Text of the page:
JLA Classified: New Maps of Hell

Written by Warren Ellis, drawn by Butch Guice, inked by Mike Stribling, coloured by Dave Baron, covers by the unforgotten nightmares of the 1980s

I struggled to get past the first few pages of this, felt totally scunnered by the pissy, huffy Clark Kent of the story’s opening.  I mean seriously, just take a look at this dick:

As someone who disdained the guy who ran our local comics/toy corridor for his enthusiastic blather about how Clark Kent/Superman represented a perfect combination of action and humility, patience and wit, even I can’t get behind this version of the character now.  The opening of this story, in which Clark throws a hissy fit when he gets fobbed off during a murder investigation, is one of those moments where you can feel the comics’ authors looking up you from the page, so sure of their superior intellectual position, of their mastery of facets of the adult world beyond the ken of your average comics reader that they want to look you right in the eye and teach you how to be a grown up.

The fact that this ascended mastery is demonstrated through the (metaphorical) detailing of Superman’s ironing arrangements is not supposed to concern us – somewhat remarkably, we are simply supposed to marvel at the fact that someone has actually thought about this shit!

So: don’t get me wrong, there’s much in this world to get angry at, I just expect this character to be a little more witty and subtle in his machinations. But no. Clark Kent, he’s a journalist right?  He’s a hard-ass, he’ll keep on pushing the point until something breaks, he probably drinks too much coffee and complains about being an old man with all the other technogoths down the pub at night, he’s… just another hack prick, basically.  Acht, it “makes sense” I guess, but not in a way I’m particularly interested in. Guice needs to take as much of the blame as Ellis for this, given that his Kent expresses his frustrations with the honking venom of a man who’s not shat right in weeks.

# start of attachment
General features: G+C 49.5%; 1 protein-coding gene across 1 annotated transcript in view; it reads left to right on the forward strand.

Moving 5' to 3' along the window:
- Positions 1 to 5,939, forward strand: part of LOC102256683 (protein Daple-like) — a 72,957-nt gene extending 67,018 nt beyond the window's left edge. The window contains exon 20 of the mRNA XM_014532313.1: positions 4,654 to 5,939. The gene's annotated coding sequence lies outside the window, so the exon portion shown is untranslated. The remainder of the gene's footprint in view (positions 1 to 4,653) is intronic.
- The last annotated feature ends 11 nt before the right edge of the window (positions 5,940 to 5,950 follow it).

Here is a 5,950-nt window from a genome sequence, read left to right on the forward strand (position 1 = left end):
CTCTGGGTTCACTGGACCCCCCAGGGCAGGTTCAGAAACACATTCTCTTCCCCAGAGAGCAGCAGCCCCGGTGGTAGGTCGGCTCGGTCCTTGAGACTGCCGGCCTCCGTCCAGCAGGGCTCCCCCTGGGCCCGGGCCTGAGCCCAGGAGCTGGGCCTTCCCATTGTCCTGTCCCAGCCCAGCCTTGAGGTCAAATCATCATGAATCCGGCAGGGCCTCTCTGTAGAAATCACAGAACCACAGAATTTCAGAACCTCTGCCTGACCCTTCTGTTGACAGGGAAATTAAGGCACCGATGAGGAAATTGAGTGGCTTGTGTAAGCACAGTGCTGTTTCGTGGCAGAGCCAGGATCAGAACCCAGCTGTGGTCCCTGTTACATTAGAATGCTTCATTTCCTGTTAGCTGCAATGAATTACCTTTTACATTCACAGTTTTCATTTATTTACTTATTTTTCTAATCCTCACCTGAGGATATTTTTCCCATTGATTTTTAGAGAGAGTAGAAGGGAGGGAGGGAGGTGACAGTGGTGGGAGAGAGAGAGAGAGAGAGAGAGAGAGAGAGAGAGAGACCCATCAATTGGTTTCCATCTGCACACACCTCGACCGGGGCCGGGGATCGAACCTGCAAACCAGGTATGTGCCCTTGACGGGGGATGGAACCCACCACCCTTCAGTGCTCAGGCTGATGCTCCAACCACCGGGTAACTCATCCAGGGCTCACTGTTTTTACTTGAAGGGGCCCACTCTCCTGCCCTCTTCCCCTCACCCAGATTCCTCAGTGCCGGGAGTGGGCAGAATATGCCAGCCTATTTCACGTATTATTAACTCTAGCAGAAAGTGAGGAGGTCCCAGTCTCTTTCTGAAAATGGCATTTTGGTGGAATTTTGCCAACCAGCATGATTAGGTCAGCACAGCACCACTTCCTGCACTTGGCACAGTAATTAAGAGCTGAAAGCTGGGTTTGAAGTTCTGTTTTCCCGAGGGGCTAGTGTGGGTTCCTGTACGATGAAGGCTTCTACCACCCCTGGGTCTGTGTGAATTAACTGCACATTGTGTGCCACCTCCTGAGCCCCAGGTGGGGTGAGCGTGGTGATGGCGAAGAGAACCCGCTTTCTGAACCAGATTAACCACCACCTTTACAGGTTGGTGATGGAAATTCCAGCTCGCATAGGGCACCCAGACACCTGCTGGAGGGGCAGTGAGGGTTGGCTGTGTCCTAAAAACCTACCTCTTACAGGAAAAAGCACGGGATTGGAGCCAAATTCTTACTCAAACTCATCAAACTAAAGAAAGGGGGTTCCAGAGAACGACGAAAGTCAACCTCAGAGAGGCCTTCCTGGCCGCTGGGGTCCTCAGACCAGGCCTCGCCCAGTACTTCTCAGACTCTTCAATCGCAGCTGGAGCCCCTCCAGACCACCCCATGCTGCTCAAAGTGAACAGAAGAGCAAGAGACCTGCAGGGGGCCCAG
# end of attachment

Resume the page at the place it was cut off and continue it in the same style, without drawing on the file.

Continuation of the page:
I was relieved when the plot started to happen, but alas, I can’t work up the enthusiasm of last year’s CBR reviewer. The mystery wasn’t, the action didn’t, and the tech-speak read like so much static to me: “Ideas are viruses. Contagious. And viruses are nothing but biological machines.” Oh Richard Dawkins, so much to answer for.

Short version of the plot (*SPOILERS* for a ten year old comic): what if Lexcorp accidentally activated an ancient, unstoppable threat… that was actually just a bit old and rubbish.  I’m sure it sounded witty and subversive as a pitch, but as a superhero comic it doesn’t even provide enough build up to offer an anti-climax – let’s just say that there’s a reason why I haven’t included any pictures of the emotional and conceptual high-points of this story because they mostly consist of characters standing in poorly realised environments and realising that it’s all just a lot of bollocks.

Still, all of this helped me find meaning in the book’s title in the end.  Having failed to enjoy the pay-off, I went back to the build-up, searching for the good notes of characterisation that our own Andre Whickey had flagged up for me.  And what would you know, they’re there, in the interactions between Clark Kent and Lois Lane that come after all that hard-arsed posturing:

The premise of these exchanges is similar to that of the introductory scenes I so loathed – “What if superheroes acted a bit more like you and me, eh? Eh? EH?!!” – and yet where the Clark Kent: journo stuff felt even less intelligent than the standard fare to me, this came across as a version of what adult relationships might look like that is desirable, if not necessarily true.

Once again, Butch Guice has to take the large part of the blame.  His Lois looks poised but relaxed, involved in the action but willing to knock down the great man before he gets any delusions of grandeur, exactly as I tend to cast my girlfriend when I’m too caught up in my own story to notice that she’s struggling with hers:

You think you now what hell is, but by the time you’ve drawn your map up you’ve discover that some of those other nightmare landscapes might actual have been okay.

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